Wide range ofgreenwaste emissions factors

Pounds of VOC per ton feedstock


Food waste likely to increase emissions
Food waste likely toincrease emissions?

Pounds of VOC per ton feedstock


2009 10 calrecycle led study 4 locations in the san joaquin valley
2009-10 CalRecycle-led study4 Locations in the San Joaquin Valley

  • Not all VOCs make ozone; reactivity strongly impacts ozone formation

  • Focus on types of VOC and ozone formation, instead of how much total VOC

  • Compost emissions mostly alcohols, very weak ozone formation in all samples

  • 3-week old windrows slightly more potent than young windrows

  • Compost cap made of “overs” reduces ozone formation




Compost climate change
Compost & Climate change

  • Organics in landfills release methane

  • Methane (CH4): GHG Factor 21

  • Synthetic N fertilizers used in farming made from fossil fuels, release N2O

  • Compost piles also release methane and probably release N2O

  • Nitrous oxide (N20): GHG Factor 296

  • ARB analysis shows very slight GHG benefit for composting


Calrecycle ghg study
CalRecycle GHG Study

  • $450,000 contract with UC Davis

  • Study plan finalized November, 2010

  • Will study CH4 & N2O from piles

  • Are there ways to reduce GHG emissions?

  • Will study impacts of compost use in ag lands, both alone and in conjunction with synthetic N use


Increasing compost use…

…may decrease use of less sustainable methods.


The backstory
The Backstory

  • Very low thresholds in bad-air basins for federal “major source” polluter status

  • San Joaquin Valley APCD saying all new compost facilities will go through Title 1 New Source Review

  • Will composters be subject to Title 5 permitting too?


What is title i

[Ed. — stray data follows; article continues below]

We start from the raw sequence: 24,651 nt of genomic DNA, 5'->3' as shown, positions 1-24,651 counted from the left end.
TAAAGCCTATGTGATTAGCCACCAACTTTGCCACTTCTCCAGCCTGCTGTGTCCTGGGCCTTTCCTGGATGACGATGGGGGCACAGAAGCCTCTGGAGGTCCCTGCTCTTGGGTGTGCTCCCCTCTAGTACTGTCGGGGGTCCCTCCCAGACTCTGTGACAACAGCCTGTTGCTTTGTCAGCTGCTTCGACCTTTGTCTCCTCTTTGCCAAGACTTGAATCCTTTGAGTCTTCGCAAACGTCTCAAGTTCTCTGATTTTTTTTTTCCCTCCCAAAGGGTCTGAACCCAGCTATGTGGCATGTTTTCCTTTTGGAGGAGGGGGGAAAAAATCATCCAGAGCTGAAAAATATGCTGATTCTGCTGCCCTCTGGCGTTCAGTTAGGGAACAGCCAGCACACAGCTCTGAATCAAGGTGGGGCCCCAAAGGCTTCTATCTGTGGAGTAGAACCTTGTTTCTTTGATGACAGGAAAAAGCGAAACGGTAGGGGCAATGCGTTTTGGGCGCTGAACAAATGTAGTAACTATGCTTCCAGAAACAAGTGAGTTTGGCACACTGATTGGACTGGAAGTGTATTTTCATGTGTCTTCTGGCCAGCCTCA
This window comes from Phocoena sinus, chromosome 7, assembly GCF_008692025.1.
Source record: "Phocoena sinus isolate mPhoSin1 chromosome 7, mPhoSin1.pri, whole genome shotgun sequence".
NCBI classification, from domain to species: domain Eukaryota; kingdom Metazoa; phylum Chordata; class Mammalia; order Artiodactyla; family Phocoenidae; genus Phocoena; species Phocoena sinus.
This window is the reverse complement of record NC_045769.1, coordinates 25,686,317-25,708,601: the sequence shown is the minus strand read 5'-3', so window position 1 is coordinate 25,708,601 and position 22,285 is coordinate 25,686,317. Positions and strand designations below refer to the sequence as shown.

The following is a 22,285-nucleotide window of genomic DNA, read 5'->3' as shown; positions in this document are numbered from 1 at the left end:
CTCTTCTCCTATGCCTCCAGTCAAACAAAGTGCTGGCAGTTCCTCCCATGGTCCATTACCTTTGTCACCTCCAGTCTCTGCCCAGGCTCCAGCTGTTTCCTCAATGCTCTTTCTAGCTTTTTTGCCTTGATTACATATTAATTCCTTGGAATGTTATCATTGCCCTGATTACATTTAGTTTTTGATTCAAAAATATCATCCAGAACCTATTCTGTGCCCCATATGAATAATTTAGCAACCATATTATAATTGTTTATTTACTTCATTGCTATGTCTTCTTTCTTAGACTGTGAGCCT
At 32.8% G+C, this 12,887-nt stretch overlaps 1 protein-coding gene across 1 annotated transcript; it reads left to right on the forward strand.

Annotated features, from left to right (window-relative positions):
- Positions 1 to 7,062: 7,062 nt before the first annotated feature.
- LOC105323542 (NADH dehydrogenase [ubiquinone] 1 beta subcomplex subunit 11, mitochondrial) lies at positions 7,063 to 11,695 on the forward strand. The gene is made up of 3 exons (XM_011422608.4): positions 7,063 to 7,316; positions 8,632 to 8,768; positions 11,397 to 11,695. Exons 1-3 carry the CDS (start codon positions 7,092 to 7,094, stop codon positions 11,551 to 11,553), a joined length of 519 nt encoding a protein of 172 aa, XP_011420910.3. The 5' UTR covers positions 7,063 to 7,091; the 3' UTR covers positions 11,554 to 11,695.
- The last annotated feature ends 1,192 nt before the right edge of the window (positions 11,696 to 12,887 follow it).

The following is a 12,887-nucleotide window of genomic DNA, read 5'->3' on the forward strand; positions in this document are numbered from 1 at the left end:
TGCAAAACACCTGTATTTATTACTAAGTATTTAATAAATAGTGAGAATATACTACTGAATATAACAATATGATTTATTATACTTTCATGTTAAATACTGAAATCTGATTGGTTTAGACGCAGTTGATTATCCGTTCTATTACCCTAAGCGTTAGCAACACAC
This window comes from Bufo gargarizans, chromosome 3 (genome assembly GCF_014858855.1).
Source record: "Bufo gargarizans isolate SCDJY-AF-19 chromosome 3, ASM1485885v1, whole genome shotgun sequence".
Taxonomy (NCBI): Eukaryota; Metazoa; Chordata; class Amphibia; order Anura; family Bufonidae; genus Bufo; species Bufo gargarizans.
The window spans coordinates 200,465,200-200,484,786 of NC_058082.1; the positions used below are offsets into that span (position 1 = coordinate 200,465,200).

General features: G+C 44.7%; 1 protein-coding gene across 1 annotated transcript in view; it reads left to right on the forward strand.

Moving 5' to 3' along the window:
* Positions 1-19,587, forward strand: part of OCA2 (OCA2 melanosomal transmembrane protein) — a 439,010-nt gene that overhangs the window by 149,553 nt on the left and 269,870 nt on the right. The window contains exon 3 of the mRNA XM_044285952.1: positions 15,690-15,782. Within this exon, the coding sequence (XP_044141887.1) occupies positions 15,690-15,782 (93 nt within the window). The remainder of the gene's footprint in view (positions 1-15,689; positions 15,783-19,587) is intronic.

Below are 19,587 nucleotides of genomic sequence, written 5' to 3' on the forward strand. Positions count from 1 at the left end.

What is Title I?

  • Authorized by federal Clean Air Act

  • Known as “New Source Review”

  • Applies to new or modified facility with an increase in 2 lbs. per day of pollutants

  • Requires facility to adopt “best available control technology” (BACT)

  • Even after BACT, facilities must purchase offsets for all emissions over threshold

  • VOC offsets run up to $40,000 per ton in SJV; many owned by oil companies


What is title v
What is Title V?

  • Federal permit program, authorized by Clean Air Act, implemented by local air pollution control districts

  • Monitoring, record-keeping and reporting requirements

  • Fees to apply for, review & revise permit, and also for annual renewal

  • USEPA can inspect, issue fines

  • Opportunities for public input


Title V Permits are the same permits used for oil refineries, chemical factories, etc.


Fugitive emissions
Fugitive emissions? refineries, chemical factories, etc.

  • Fugitive emissions cannot “reasonably” be passed through a “stack, chimney, vent or functionally equivalent opening”

  • Fugitive emissions generally do NOT count toward a facility’sTitle I or Title V emissions threshold

  • USEPA guidance, but no case law

  • CalRecycle position: compost pile emissions ARE fugitive.